Universal acclaim - based on 5 Critics

Critic score distribution:
  1. Positive: 5 out of 5
  2. Mixed: 0 out of 5
  3. Negative: 0 out of 5
  1. Everyone raves about this 1957 film -- and everyone's right.
  2. 100
    Its pleasures are almost obscenely abundant.
  3. 100
    Can a film so expertly capture the odious and bitter that it becomes deliciously, disgustingly beautiful? Yes, if that film is 1957's Sweet Smell of Success.
  4. Reviewed by: Staff (not credited)
    Captures the sleazy allure of Manhattan like no other film.
User Score

Generally favorable reviews- based on 34 Ratings

User score distribution:
  1. Positive: 8 out of 9
  2. Negative: 0 out of 9
  1. Aug 23, 2012
    a very peculiar film in that, at a certain point, you don't know who is good and who is bad guy. Tony Curtis is brilliant in one of the most important roles of his career. Moreover, the story isn't captivating and superficially depicts a far darker reality than mere exchange of favors and young guitarists. A good theme barely tapped. Full Review »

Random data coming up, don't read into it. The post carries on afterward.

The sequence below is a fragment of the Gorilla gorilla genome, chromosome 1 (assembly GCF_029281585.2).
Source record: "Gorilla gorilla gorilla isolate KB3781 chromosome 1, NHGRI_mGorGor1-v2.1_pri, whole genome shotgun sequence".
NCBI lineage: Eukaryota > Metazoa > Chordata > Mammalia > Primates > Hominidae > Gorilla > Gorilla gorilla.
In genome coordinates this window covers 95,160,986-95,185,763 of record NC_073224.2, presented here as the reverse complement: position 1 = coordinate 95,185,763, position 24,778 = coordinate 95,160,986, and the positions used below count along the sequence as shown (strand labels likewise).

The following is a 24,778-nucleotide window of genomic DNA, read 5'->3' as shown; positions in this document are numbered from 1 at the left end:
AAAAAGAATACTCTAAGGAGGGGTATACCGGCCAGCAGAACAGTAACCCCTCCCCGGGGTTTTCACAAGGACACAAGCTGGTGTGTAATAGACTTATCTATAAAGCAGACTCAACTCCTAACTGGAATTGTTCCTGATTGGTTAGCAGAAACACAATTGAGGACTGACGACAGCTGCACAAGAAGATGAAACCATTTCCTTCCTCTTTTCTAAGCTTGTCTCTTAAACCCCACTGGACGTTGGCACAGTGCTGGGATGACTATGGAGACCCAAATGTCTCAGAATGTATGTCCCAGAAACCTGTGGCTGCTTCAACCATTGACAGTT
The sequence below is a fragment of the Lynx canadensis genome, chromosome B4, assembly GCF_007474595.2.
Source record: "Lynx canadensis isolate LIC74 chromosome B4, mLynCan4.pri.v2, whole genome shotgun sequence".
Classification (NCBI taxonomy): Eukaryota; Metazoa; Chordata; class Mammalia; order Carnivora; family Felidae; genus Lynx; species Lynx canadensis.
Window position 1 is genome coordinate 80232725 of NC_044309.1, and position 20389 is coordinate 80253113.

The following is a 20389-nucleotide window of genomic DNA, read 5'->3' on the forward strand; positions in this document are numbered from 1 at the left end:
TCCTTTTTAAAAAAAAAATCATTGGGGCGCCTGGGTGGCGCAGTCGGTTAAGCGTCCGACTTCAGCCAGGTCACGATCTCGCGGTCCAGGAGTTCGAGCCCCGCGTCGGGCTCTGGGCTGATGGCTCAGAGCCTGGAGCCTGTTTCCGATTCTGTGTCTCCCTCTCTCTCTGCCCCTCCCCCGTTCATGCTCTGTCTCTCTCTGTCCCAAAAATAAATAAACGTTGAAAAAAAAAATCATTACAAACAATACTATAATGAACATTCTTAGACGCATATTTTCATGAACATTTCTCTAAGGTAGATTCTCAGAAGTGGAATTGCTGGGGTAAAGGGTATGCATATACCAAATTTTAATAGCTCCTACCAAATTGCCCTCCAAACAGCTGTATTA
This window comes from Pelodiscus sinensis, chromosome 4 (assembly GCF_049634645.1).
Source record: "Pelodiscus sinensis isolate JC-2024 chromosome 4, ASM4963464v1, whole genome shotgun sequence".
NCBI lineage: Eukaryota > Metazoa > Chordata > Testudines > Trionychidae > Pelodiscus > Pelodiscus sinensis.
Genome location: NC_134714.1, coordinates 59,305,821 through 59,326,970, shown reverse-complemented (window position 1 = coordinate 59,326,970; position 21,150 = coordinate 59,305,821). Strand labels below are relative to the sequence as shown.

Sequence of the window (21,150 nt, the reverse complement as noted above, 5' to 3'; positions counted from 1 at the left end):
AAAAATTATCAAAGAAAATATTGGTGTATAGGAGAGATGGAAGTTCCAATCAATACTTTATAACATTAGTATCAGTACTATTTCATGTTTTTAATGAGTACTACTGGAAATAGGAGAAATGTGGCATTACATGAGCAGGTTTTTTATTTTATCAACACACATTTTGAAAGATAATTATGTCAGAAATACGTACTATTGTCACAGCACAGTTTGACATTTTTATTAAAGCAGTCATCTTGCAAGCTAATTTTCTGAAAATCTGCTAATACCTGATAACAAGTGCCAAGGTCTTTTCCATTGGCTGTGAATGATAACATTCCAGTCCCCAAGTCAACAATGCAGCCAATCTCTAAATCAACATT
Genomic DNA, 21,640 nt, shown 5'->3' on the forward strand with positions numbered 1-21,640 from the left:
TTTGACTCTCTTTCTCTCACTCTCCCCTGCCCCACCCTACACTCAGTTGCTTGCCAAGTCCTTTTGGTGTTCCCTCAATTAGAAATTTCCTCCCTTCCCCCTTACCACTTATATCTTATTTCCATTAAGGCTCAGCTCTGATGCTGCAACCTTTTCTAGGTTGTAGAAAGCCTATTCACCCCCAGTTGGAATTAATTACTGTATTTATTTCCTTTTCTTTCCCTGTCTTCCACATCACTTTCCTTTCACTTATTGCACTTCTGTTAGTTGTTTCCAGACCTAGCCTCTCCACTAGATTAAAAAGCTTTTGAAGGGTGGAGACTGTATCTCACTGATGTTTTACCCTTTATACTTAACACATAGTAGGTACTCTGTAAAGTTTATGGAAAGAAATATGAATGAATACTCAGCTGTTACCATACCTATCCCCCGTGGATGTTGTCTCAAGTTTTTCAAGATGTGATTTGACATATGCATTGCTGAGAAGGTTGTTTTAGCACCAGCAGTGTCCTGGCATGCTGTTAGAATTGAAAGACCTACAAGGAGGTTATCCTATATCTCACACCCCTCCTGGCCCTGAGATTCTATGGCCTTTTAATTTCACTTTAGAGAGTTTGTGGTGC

2. Jul 20, 2014
    Universally admired movie captures the energy of Manhattan and explores the power of celebrity and the dark side of the power of the press. Electrifying performances from Lancaster as a sinister newspaper columnist who abuses his vast power, and Tony Curtis as a sleazy, bottom-feeder PR flack. Barbara Nichols is mind-blowing as the voluptuous cigarette girl with the heart of gold forced to compromise herself to put her son through military school. Crackling dialogue by Ernest Lehman and Clifford Odets. Lush B&W photography by the masterful James Wong Howe that captures the essence, the neon lights, and the grime of NYC all at once, Believe the hype.

    "Match me Sidney..."
    Full Review »
  3. Mar 12, 2012
    Initially a slow and awkwardly developed plot, but after 25 minutes or so (around the time of Lancaster's introduction) the tightly written and bold intentions of the movie begin to shine through. With killer performances by the whole cast, and a strong premise for such an early film, the pacing quickens, and the atmosphere builds. Full Review »